Weekly News 2/15/2016: Home funerals and how we say goodbye

By: Funeralwise | Date: Wed, February 17th, 2016

Donald Trump burned in effigy
In Mexico, pinatas of Donald Trump have become so popular store owners are having trouble keeping them in stock. In certain spots in the country the presidential candidate is being burned in effigy.

Home funerals, saying goodbye, and learning more about how we handle grief are at the top of this week’s news. We also learned more about our ancient ancestors and gained insights into what is on the mind of baby boomers when it comes to death.

 New on the blog this week:

Home funerals: Rethinking the way we die

2/14/2016–mmn.com: Some home funeralistas (my term) are put off by the costs of using a professional funeral home, which can easily top $10,000 for a fairly modest affair. But others, it seems, just want to find a more intimate, personal setting. In much the same way home births are being used as a way to take back control of a natural life event that has typically become “outsourced” to professionals in recent decades, a growing number of people are taking death and its aftermath into their own hands too… Read the full story

Home funerals and how we say goodbye

Coping with grief the first time you lose a loved one is overwhelming. Expressing your feelings, both negative and positive, is important. (Getty Images/iStockphoto) via Chicago Tribune

How to cope with death the first time you lose someone close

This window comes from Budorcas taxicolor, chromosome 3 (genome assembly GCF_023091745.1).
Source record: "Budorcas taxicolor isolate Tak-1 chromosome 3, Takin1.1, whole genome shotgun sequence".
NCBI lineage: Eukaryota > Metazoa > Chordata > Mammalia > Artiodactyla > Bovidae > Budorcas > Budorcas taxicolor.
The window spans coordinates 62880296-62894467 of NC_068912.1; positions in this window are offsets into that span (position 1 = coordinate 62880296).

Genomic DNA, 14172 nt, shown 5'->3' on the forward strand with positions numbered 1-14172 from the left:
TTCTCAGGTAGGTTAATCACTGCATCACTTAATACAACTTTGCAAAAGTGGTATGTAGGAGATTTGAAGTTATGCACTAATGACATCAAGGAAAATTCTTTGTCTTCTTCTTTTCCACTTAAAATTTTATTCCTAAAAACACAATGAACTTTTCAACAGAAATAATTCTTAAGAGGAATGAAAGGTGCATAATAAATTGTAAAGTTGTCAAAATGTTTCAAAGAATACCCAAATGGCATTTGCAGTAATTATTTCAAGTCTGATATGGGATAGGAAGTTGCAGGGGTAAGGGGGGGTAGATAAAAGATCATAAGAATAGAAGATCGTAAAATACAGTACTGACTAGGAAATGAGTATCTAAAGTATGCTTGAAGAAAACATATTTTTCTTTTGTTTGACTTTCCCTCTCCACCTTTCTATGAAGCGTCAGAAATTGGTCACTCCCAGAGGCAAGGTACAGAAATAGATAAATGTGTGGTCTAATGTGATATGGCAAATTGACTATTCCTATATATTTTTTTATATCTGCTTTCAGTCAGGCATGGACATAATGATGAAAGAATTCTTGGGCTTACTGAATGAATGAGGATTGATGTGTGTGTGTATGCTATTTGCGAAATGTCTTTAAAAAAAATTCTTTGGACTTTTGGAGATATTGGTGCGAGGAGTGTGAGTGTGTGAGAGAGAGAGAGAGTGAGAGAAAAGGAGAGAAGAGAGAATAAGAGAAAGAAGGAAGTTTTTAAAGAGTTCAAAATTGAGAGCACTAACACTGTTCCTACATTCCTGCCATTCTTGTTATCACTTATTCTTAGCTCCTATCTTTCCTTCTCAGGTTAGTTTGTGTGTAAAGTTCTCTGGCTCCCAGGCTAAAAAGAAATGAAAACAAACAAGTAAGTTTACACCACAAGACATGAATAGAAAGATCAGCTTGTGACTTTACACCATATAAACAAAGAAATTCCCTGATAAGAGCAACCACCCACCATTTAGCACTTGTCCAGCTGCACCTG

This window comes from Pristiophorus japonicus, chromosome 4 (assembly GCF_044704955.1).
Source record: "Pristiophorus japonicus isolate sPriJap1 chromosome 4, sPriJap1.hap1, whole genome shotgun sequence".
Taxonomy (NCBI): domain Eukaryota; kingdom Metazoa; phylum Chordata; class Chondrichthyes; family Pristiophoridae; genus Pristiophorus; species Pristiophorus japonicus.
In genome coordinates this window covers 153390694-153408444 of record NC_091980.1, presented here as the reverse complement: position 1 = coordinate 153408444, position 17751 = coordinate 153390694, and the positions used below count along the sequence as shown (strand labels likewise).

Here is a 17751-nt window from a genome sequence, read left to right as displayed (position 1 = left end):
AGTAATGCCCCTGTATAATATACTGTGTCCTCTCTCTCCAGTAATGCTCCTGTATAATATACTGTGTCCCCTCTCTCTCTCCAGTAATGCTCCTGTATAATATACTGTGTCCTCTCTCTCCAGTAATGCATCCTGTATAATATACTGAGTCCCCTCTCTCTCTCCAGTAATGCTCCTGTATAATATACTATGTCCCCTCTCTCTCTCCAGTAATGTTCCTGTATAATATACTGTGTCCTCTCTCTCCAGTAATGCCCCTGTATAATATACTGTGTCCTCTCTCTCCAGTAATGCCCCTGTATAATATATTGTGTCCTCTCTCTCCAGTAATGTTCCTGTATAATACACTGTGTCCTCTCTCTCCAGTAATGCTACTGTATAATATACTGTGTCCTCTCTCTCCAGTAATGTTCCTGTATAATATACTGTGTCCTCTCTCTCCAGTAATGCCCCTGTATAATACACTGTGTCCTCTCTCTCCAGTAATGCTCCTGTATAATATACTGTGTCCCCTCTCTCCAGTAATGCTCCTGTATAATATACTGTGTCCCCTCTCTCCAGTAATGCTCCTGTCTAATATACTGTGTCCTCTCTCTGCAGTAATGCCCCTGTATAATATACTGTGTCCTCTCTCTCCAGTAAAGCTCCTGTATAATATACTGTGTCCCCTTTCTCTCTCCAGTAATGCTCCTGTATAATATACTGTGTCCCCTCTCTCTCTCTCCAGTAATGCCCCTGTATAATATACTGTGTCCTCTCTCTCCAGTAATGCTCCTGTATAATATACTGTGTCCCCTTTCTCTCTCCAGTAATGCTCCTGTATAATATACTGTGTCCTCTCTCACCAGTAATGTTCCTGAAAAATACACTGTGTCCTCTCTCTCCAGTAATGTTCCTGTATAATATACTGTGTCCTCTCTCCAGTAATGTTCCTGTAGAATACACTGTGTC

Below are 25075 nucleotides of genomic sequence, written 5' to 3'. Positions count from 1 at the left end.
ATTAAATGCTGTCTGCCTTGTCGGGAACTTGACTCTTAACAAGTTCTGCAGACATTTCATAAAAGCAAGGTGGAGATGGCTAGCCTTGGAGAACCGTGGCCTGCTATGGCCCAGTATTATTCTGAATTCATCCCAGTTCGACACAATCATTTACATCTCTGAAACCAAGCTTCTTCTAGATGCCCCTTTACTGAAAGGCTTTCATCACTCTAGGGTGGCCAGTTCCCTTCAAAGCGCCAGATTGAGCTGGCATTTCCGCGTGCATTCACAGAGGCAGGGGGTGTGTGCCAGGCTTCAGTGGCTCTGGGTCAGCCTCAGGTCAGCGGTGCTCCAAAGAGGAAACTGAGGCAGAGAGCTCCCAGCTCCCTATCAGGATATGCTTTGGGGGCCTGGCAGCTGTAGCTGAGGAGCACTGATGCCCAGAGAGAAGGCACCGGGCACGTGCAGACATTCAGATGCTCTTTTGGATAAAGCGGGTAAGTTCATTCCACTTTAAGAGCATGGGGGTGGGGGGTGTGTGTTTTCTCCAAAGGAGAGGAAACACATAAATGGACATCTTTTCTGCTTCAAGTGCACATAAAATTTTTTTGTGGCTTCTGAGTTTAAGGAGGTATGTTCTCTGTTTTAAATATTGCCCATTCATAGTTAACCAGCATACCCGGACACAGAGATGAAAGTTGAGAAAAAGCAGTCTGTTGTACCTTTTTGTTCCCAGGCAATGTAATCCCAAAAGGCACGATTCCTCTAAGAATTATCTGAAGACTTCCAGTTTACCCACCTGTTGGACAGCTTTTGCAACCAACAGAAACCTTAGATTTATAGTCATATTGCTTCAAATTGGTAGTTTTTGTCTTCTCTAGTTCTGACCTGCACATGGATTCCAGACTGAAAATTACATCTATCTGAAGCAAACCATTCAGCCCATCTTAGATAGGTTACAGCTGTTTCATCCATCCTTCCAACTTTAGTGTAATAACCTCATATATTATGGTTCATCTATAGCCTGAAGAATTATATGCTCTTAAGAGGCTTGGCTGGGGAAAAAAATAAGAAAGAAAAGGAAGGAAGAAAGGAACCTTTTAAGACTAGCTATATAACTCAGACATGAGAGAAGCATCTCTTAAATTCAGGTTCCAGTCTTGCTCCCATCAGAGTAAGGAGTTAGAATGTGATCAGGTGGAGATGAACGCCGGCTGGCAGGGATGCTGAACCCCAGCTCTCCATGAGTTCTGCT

2/11/2016–chicagotribute.com: When you’re young, the distinct pain of grief may be felt with the loss of a beloved pet. Sometimes years go by, though, before a family member or close friend dies. Losing someone close to you for the first time is overwhelming. The grief is an unexpected cascade of treasured memories intertwined with feelings of incomplete, unexpressed emotions. In “On Death and Dying,” author Elizabeth Kubler-Ross described the five stages of grief: denial, anger, bargaining, depression and acceptance… Read the full story

Hundreds of people, including strangers, attend funeral for homeless Army vet

2/11/2016–foxnews.com: A Vietnam veteran who received the Purple Heart died without a home or any close relatives, but after friends arranged for a proper burial, some 200 people paid their respects at his funeral in Kansas Thursday. Many who attended were strangers and fellow vets who learned his story after he died… Read the full story

What dying really feels like

2/10/2016–aww.com.au: Dying is one of life’s great mysteries. Whether you think death spells the end, or you believe in reincarnation no one truly knows what happens when you die. When a reader of Quora Q&A recently posed the question “what does dying feel like” many people responded with their near death experiences and spoke of the moments during their experience before they were revived. The respondent’s answers vary from blissful peace and calm to a disappointment that they had not achieved more, but although many variations on the experience occur there are also many similarities… Read the full story